However, it is important for carers and children to know which boundaries exist within the home or for individual children.

If boundaries or expectations exist for individual children they should be set out in their Care Plan and Placement Plan.

Boundaries or expectations that exist for the home, should be clear. For example, if carers are not expected to allow children to sit on their laps, or to carry children, this should be stated, preferably in writing.

In the absence of any plan or expectation, the following should be taking into consideration:

  1. When thinking about who is an appropriate person to touch a child, it is vital to consider what the adult represents to the particular child. Personal likes and dislikes will play a part in any relationship;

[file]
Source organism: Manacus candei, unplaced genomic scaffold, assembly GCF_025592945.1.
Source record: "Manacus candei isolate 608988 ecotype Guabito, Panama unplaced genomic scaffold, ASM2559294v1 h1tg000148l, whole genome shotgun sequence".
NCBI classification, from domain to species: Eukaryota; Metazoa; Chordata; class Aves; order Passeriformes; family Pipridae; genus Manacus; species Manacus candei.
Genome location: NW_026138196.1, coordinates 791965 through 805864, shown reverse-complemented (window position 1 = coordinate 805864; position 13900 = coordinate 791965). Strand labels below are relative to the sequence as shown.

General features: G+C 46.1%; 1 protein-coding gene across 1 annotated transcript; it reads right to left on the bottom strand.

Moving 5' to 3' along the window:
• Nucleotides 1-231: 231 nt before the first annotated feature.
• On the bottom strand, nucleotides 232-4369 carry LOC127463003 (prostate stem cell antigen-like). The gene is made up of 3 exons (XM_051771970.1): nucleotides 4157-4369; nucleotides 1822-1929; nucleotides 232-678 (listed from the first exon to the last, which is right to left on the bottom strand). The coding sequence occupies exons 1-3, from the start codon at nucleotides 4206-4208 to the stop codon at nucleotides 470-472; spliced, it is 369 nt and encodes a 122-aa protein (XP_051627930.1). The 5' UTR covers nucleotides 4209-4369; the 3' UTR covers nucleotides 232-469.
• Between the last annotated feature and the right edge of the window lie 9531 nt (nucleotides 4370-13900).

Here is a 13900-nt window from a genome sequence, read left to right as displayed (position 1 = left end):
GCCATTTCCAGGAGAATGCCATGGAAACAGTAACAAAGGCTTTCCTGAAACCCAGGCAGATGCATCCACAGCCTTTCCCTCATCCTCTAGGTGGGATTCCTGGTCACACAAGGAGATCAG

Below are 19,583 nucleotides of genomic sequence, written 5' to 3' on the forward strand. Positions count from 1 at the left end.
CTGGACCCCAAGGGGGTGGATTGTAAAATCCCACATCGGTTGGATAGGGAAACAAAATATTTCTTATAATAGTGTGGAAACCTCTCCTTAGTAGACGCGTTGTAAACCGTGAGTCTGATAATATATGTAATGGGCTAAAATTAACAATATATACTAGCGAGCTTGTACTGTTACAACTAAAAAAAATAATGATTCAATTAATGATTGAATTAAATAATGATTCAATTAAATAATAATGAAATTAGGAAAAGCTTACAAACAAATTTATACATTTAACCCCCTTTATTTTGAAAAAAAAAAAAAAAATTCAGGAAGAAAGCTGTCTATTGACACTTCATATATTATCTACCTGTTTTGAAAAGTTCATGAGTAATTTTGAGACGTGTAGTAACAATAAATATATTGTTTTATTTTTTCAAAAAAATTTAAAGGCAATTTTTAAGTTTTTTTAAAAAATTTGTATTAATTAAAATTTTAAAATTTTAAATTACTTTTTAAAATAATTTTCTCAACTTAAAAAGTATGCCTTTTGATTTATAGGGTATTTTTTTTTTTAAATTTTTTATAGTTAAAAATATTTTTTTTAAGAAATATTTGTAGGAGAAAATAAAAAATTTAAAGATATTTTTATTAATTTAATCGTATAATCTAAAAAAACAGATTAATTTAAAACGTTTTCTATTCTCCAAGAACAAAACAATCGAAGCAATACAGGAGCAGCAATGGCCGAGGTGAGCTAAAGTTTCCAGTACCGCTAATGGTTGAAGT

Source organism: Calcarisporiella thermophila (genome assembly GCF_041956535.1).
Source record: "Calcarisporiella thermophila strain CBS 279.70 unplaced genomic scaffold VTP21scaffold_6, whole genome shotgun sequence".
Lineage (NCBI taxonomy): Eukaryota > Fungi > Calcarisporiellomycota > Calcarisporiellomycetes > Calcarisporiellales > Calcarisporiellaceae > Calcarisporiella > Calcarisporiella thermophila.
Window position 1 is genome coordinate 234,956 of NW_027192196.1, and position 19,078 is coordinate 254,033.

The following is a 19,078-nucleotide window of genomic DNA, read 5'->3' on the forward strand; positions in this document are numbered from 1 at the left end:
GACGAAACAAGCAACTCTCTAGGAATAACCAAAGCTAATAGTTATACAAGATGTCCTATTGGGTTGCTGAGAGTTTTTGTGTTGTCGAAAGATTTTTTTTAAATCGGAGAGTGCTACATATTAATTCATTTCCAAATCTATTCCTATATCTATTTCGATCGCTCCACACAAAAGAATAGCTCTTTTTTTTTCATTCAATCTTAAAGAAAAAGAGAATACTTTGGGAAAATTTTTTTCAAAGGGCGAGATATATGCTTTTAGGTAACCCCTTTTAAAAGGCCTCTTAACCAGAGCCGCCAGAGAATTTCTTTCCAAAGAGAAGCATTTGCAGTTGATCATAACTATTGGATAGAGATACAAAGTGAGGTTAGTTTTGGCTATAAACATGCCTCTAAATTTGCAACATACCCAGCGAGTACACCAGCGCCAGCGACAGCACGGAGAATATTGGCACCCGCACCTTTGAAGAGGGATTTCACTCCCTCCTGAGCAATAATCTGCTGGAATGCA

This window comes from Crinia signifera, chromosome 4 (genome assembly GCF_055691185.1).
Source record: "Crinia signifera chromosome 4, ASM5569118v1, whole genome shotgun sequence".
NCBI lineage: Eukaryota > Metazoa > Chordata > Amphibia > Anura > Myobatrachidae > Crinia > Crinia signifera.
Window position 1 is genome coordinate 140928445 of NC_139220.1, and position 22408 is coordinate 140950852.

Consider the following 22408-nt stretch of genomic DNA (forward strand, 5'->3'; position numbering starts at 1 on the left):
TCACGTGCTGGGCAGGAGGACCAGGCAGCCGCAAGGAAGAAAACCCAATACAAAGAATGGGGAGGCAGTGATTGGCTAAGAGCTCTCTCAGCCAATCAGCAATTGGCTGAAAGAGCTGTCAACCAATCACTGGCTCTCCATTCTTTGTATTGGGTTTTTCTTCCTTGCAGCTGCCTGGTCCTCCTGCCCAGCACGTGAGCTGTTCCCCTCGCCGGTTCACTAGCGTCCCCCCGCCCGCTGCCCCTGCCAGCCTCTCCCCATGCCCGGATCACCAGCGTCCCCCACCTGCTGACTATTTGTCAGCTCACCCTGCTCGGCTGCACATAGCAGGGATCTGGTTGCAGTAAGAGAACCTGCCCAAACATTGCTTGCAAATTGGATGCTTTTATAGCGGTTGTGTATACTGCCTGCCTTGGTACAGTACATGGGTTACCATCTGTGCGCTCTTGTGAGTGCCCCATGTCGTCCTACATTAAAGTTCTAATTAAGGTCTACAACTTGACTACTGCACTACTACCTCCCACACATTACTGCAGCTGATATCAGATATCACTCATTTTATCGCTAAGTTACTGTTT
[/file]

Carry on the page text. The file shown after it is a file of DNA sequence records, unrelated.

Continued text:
2. In addition, many factors influence the power relationship between adult and child, including gender, race, disability, age, sexual identity and role status;
  3. The background of the child will also influence any decision about who represents a 'safe' adult in the eyes of the child;
  4. Children from ethnic minority backgrounds may be used to different types of touch as part of the culture;
  5. Children who have been subject to physical or Sexual Abuse may be suspicious or fearful of touch. This is not to say that children who have experienced abuse should not be touched, it may be beneficial for the child to know different, safer and more reliable adults who will not use touch as a form of abuse;